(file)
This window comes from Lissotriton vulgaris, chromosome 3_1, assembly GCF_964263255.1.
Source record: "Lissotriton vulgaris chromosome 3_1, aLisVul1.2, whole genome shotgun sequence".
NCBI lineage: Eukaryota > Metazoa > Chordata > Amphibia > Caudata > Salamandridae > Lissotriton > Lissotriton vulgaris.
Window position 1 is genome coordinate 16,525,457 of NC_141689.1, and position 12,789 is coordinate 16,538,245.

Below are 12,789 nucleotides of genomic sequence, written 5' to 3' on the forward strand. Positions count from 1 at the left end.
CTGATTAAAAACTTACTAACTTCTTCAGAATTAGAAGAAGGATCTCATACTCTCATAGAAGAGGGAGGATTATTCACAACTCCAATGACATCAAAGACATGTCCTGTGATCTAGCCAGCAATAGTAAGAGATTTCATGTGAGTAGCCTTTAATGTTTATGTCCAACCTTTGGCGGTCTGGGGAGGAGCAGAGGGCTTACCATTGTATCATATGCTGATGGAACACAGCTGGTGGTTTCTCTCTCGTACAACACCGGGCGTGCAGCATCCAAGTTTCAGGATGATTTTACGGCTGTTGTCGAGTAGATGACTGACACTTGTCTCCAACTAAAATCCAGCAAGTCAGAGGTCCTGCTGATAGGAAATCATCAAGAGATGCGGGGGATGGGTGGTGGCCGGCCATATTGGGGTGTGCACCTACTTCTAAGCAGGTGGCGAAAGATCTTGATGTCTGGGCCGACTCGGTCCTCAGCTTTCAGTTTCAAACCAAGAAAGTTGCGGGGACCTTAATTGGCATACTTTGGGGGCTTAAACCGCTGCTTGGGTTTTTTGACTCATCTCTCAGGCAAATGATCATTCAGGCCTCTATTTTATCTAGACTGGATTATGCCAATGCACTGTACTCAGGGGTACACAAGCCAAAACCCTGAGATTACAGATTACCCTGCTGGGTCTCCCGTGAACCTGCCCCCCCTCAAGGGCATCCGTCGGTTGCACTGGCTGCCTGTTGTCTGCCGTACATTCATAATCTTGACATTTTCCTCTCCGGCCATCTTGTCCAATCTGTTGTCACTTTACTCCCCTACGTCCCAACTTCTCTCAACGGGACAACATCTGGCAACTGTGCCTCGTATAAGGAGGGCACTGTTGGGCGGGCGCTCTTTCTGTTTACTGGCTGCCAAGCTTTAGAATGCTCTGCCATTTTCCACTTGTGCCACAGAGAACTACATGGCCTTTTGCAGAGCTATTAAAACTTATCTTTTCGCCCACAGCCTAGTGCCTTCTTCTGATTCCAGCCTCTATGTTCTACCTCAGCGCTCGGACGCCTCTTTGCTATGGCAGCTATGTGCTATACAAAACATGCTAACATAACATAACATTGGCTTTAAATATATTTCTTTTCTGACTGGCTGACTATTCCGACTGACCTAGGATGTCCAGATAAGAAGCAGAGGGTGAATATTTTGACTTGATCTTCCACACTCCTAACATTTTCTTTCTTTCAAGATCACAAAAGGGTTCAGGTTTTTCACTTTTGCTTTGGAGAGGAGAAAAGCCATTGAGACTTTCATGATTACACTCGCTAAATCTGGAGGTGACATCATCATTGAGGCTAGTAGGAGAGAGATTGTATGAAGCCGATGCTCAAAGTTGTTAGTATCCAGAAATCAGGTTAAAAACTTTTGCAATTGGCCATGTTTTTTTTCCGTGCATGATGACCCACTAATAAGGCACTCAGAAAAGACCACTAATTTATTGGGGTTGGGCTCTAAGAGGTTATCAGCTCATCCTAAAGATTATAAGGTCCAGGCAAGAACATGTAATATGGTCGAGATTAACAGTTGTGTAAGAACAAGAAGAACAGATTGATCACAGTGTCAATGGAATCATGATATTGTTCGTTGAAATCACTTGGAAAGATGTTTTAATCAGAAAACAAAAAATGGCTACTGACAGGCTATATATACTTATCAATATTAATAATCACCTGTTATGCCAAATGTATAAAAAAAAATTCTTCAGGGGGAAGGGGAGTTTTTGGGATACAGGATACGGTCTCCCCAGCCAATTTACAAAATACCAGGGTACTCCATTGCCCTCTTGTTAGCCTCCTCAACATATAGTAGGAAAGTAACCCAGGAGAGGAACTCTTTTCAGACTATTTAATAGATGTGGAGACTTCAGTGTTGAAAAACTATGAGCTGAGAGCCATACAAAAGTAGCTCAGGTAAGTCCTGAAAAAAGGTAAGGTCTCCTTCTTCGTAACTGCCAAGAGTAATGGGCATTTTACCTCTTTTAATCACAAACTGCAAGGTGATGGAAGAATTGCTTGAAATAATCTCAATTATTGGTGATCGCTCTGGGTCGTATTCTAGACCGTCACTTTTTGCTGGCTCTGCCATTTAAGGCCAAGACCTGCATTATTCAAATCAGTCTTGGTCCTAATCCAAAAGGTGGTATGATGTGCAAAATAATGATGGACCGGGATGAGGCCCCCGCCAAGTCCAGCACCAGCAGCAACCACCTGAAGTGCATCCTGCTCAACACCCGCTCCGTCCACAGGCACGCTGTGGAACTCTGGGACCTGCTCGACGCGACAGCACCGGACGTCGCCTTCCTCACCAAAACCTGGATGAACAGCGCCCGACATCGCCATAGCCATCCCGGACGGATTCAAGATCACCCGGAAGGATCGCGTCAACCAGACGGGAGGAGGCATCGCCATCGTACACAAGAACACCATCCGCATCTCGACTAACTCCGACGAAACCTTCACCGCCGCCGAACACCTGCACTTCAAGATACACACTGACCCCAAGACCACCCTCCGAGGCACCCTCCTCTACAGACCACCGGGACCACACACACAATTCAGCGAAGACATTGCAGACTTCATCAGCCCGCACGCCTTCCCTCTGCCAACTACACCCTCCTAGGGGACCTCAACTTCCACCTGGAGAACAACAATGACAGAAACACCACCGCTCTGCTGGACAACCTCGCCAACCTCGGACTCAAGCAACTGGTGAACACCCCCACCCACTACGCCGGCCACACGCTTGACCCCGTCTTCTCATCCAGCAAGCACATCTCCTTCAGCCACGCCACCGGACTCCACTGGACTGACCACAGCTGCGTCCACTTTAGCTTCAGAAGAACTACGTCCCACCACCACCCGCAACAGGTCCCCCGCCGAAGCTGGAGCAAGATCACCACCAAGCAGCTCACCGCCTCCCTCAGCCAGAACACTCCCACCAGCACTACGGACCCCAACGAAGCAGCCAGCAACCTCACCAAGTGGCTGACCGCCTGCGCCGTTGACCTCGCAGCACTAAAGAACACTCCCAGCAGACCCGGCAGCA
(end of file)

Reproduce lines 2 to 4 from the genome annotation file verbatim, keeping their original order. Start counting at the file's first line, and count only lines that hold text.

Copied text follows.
Source record: "Lissotriton vulgaris chromosome 3_1, aLisVul1.2, whole genome shotgun sequence".
NCBI lineage: Eukaryota > Metazoa > Chordata > Amphibia > Caudata > Salamandridae > Lissotriton > Lissotriton vulgaris.
Window position 1 is genome coordinate 16,525,457 of NC_141689.1, and position 12,789 is coordinate 16,538,245.